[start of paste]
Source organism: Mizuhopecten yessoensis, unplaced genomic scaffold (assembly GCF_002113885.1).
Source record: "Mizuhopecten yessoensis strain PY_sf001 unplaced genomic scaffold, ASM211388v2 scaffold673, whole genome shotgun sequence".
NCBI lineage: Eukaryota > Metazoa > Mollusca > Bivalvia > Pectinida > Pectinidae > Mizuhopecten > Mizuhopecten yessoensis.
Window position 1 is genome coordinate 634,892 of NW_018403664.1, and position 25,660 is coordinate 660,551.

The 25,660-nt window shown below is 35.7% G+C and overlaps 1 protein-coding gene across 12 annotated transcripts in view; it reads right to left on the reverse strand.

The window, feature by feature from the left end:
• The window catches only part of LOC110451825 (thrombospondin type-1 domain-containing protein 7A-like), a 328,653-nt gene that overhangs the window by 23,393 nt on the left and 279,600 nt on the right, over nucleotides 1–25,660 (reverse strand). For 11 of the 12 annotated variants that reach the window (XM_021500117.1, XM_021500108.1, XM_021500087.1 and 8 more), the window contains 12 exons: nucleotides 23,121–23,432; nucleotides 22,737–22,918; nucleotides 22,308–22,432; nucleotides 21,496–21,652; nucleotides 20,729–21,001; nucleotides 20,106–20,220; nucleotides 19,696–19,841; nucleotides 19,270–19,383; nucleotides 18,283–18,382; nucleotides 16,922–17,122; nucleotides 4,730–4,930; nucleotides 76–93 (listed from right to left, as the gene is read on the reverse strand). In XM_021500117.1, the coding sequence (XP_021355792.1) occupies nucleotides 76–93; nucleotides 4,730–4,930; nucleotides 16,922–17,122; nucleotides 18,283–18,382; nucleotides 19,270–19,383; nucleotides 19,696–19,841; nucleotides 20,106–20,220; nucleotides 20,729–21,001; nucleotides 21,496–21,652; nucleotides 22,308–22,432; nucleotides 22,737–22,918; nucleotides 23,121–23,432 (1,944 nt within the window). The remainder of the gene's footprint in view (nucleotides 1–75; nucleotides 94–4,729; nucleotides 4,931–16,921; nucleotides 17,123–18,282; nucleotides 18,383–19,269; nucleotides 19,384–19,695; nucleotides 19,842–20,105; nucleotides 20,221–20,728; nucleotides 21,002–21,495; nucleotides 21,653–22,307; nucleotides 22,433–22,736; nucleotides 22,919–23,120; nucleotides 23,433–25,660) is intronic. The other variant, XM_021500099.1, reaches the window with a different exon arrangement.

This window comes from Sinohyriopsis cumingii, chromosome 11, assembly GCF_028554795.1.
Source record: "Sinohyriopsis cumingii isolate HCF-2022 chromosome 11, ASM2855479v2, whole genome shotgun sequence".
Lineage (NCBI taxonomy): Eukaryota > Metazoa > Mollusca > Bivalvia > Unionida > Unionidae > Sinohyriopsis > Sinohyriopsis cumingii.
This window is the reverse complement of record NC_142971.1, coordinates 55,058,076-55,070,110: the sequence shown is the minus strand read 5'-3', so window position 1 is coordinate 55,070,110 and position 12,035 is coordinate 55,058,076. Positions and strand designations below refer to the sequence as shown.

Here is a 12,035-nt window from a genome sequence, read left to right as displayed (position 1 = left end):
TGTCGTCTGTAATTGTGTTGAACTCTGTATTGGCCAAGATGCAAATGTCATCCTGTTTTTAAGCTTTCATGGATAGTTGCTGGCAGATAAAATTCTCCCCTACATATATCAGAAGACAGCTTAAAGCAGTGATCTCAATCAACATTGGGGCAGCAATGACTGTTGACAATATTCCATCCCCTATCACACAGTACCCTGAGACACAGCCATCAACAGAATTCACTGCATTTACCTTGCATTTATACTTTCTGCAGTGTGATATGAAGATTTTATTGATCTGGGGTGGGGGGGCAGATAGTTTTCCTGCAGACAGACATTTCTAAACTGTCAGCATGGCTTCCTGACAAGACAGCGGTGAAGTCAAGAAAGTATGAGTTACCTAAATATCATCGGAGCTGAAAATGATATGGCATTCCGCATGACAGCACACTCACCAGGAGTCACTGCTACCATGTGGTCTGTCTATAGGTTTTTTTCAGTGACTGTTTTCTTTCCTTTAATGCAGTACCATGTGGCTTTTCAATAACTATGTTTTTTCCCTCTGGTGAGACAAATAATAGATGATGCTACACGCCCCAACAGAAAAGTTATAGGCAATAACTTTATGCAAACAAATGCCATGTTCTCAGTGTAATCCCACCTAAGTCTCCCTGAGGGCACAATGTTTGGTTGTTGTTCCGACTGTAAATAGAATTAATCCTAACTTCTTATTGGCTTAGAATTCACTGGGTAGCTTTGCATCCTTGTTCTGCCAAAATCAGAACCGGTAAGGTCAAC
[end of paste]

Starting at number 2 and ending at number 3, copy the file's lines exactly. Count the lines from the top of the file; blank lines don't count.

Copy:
Source record: "Mizuhopecten yessoensis strain PY_sf001 unplaced genomic scaffold, ASM211388v2 scaffold673, whole genome shotgun sequence".
NCBI lineage: Eukaryota > Metazoa > Mollusca > Bivalvia > Pectinida > Pectinidae > Mizuhopecten > Mizuhopecten yessoensis.